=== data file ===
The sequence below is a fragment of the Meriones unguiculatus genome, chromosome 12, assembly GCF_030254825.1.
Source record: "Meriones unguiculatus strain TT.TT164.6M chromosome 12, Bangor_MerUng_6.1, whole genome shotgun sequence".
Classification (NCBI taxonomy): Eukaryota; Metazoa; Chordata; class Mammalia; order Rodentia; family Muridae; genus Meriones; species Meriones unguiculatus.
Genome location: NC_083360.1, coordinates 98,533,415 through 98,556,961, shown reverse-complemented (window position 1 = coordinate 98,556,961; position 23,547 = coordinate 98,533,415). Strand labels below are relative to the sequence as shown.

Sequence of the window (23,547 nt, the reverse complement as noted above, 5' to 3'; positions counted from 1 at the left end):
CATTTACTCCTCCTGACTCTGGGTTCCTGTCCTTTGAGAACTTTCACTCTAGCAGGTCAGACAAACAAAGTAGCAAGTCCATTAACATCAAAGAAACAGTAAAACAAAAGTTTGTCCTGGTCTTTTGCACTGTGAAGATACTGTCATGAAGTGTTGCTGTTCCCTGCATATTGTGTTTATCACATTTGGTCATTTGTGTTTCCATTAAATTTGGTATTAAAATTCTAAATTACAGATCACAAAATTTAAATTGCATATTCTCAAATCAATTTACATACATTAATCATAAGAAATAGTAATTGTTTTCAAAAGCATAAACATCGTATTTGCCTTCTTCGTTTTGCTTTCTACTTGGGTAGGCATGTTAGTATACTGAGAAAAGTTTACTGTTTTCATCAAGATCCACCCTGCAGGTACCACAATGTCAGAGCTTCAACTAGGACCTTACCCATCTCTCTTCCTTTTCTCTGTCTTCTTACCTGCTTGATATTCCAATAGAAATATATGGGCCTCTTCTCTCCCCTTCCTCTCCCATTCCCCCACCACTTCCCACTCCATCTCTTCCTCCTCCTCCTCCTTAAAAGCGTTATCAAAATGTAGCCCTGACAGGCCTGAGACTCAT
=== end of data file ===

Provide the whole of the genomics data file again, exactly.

The sequence below is a fragment of the Meriones unguiculatus genome, chromosome 12, assembly GCF_030254825.1.
Source record: "Meriones unguiculatus strain TT.TT164.6M chromosome 12, Bangor_MerUng_6.1, whole genome shotgun sequence".
Classification (NCBI taxonomy): Eukaryota; Metazoa; Chordata; class Mammalia; order Rodentia; family Muridae; genus Meriones; species Meriones unguiculatus.
Genome location: NC_083360.1, coordinates 98,533,415 through 98,556,961, shown reverse-complemented (window position 1 = coordinate 98,556,961; position 23,547 = coordinate 98,533,415). Strand labels below are relative to the sequence as shown.

Sequence of the window (23,547 nt, the reverse complement as noted above, 5' to 3'; positions counted from 1 at the left end):
CATTTACTCCTCCTGACTCTGGGTTCCTGTCCTTTGAGAACTTTCACTCTAGCAGGTCAGACAAACAAAGTAGCAAGTCCATTAACATCAAAGAAACAGTAAAACAAAAGTTTGTCCTGGTCTTTTGCACTGTGAAGATACTGTCATGAAGTGTTGCTGTTCCCTGCATATTGTGTTTATCACATTTGGTCATTTGTGTTTCCATTAAATTTGGTATTAAAATTCTAAATTACAGATCACAAAATTTAAATTGCATATTCTCAAATCAATTTACATACATTAATCATAAGAAATAGTAATTGTTTTCAAAAGCATAAACATCGTATTTGCCTTCTTCGTTTTGCTTTCTACTTGGGTAGGCATGTTAGTATACTGAGAAAAGTTTACTGTTTTCATCAAGATCCACCCTGCAGGTACCACAATGTCAGAGCTTCAACTAGGACCTTACCCATCTCTCTTCCTTTTCTCTGTCTTCTTACCTGCTTGATATTCCAATAGAAATATATGGGCCTCTTCTCTCCCCTTCCTCTCCCATTCCCCCACCACTTCCCACTCCATCTCTTCCTCCTCCTCCTCCTTAAAAGCGTTATCAAAATGTAGCCCTGACAGGCCTGAGACTCAT